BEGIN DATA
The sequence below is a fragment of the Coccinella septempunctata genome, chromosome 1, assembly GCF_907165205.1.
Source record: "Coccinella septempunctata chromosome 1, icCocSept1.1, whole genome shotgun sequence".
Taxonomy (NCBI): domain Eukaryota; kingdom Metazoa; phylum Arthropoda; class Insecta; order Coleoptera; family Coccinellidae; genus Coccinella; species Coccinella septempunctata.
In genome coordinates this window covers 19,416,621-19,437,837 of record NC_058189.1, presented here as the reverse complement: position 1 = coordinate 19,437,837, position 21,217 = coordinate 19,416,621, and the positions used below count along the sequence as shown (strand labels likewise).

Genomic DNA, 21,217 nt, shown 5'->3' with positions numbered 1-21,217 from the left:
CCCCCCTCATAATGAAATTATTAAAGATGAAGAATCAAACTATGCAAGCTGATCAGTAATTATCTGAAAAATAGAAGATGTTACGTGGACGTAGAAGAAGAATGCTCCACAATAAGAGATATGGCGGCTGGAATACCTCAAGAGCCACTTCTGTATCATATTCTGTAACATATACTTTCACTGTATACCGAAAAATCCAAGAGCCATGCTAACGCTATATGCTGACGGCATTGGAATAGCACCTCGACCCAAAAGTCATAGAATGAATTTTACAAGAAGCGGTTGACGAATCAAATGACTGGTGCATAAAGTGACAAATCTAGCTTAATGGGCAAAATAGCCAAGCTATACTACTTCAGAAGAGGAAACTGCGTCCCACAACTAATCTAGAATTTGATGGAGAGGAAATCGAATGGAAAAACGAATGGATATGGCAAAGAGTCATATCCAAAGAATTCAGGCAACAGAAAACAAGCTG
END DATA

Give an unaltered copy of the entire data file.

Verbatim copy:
The sequence below is a fragment of the Coccinella septempunctata genome, chromosome 1, assembly GCF_907165205.1.
Source record: "Coccinella septempunctata chromosome 1, icCocSept1.1, whole genome shotgun sequence".
Taxonomy (NCBI): domain Eukaryota; kingdom Metazoa; phylum Arthropoda; class Insecta; order Coleoptera; family Coccinellidae; genus Coccinella; species Coccinella septempunctata.
In genome coordinates this window covers 19,416,621-19,437,837 of record NC_058189.1, presented here as the reverse complement: position 1 = coordinate 19,437,837, position 21,217 = coordinate 19,416,621, and the positions used below count along the sequence as shown (strand labels likewise).

Genomic DNA, 21,217 nt, shown 5'->3' with positions numbered 1-21,217 from the left:
CCCCCCTCATAATGAAATTATTAAAGATGAAGAATCAAACTATGCAAGCTGATCAGTAATTATCTGAAAAATAGAAGATGTTACGTGGACGTAGAAGAAGAATGCTCCACAATAAGAGATATGGCGGCTGGAATACCTCAAGAGCCACTTCTGTATCATATTCTGTAACATATACTTTCACTGTATACCGAAAAATCCAAGAGCCATGCTAACGCTATATGCTGACGGCATTGGAATAGCACCTCGACCCAAAAGTCATAGAATGAATTTTACAAGAAGCGGTTGACGAATCAAATGACTGGTGCATAAAGTGACAAATCTAGCTTAATGGGCAAAATAGCCAAGCTATACTACTTCAGAAGAGGAAACTGCGTCCCACAACTAATCTAGAATTTGATGGAGAGGAAATCGAATGGAAAAACGAATGGATATGGCAAAGAGTCATATCCAAAGAATTCAGGCAACAGAAAACAAGCTG